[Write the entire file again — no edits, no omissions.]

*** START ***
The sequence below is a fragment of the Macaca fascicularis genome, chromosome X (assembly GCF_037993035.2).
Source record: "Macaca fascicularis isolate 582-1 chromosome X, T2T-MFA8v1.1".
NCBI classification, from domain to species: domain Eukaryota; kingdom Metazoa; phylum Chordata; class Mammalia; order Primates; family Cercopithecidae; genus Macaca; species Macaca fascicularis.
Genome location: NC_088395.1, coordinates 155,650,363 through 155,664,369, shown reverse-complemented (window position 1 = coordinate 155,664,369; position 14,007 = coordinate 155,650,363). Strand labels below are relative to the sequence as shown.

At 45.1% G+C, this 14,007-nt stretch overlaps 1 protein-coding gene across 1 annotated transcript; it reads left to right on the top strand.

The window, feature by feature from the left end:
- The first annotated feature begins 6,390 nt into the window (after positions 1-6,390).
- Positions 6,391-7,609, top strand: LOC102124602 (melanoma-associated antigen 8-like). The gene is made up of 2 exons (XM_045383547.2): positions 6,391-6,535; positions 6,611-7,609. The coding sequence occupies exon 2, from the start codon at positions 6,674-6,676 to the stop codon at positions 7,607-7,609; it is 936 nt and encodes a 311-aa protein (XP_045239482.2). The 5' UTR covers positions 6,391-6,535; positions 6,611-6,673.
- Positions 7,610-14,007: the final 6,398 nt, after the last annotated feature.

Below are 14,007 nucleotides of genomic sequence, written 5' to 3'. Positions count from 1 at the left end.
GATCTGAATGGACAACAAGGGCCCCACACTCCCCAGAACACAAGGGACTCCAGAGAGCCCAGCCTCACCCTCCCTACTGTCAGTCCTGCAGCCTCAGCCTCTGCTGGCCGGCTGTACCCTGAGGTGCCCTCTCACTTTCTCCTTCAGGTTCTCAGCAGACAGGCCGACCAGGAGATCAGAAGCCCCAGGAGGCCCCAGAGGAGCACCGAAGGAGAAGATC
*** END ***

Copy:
The sequence below is a fragment of the Macaca fascicularis genome, chromosome X (assembly GCF_037993035.2).
Source record: "Macaca fascicularis isolate 582-1 chromosome X, T2T-MFA8v1.1".
NCBI classification, from domain to species: domain Eukaryota; kingdom Metazoa; phylum Chordata; class Mammalia; order Primates; family Cercopithecidae; genus Macaca; species Macaca fascicularis.
Genome location: NC_088395.1, coordinates 155,650,363 through 155,664,369, shown reverse-complemented (window position 1 = coordinate 155,664,369; position 14,007 = coordinate 155,650,363). Strand labels below are relative to the sequence as shown.

At 45.1% G+C, this 14,007-nt stretch overlaps 1 protein-coding gene across 1 annotated transcript; it reads left to right on the top strand.

The window, feature by feature from the left end:
- The first annotated feature begins 6,390 nt into the window (after positions 1-6,390).
- Positions 6,391-7,609, top strand: LOC102124602 (melanoma-associated antigen 8-like). The gene is made up of 2 exons (XM_045383547.2): positions 6,391-6,535; positions 6,611-7,609. The coding sequence occupies exon 2, from the start codon at positions 6,674-6,676 to the stop codon at positions 7,607-7,609; it is 936 nt and encodes a 311-aa protein (XP_045239482.2). The 5' UTR covers positions 6,391-6,535; positions 6,611-6,673.
- Positions 7,610-14,007: the final 6,398 nt, after the last annotated feature.

Below are 14,007 nucleotides of genomic sequence, written 5' to 3'. Positions count from 1 at the left end.
GATCTGAATGGACAACAAGGGCCCCACACTCCCCAGAACACAAGGGACTCCAGAGAGCCCAGCCTCACCCTCCCTACTGTCAGTCCTGCAGCCTCAGCCTCTGCTGGCCGGCTGTACCCTGAGGTGCCCTCTCACTTTCTCCTTCAGGTTCTCAGCAGACAGGCCGACCAGGAGATCAGAAGCCCCAGGAGGCCCCAGAGGAGCACCGAAGGAGAAGATC